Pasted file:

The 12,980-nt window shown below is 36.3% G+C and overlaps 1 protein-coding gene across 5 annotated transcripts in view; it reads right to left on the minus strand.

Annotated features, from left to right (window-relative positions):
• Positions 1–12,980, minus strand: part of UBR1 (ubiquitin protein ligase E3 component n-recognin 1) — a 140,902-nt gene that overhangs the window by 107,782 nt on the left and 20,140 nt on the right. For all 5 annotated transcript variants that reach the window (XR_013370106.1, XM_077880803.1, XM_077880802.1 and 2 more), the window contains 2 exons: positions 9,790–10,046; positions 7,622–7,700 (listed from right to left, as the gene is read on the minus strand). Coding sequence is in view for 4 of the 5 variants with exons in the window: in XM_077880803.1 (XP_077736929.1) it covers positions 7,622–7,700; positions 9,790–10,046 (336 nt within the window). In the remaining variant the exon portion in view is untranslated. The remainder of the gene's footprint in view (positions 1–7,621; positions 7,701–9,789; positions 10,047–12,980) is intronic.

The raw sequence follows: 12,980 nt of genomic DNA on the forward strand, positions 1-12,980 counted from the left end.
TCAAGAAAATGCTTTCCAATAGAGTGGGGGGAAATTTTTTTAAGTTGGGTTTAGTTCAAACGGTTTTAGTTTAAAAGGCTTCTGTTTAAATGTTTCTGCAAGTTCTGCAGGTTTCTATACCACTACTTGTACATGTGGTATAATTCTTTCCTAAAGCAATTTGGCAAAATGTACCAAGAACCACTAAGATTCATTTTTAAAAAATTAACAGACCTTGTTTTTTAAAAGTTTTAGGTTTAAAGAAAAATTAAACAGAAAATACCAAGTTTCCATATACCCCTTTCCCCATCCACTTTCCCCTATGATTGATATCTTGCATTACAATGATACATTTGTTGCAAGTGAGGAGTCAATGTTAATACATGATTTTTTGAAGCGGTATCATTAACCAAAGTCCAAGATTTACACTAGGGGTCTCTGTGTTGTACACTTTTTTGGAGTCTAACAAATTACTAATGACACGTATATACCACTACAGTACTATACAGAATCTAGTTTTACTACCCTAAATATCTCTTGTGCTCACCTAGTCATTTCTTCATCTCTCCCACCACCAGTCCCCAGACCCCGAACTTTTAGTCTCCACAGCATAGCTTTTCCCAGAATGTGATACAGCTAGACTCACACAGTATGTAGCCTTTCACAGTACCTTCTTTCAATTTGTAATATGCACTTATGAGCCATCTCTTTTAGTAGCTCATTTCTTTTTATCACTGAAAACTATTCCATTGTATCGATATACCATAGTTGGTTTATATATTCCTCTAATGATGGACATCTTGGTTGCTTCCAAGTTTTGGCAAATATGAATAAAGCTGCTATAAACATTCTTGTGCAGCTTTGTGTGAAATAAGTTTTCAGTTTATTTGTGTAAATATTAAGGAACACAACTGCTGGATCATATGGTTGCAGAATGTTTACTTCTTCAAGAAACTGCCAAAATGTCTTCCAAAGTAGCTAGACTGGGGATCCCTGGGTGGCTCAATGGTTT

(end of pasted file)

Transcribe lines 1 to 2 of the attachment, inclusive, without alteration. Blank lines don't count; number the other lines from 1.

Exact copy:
The 12,980-nt window shown below is 36.3% G+C and overlaps 1 protein-coding gene across 5 annotated transcripts in view; it reads right to left on the minus strand.

Annotated features, from left to right (window-relative positions):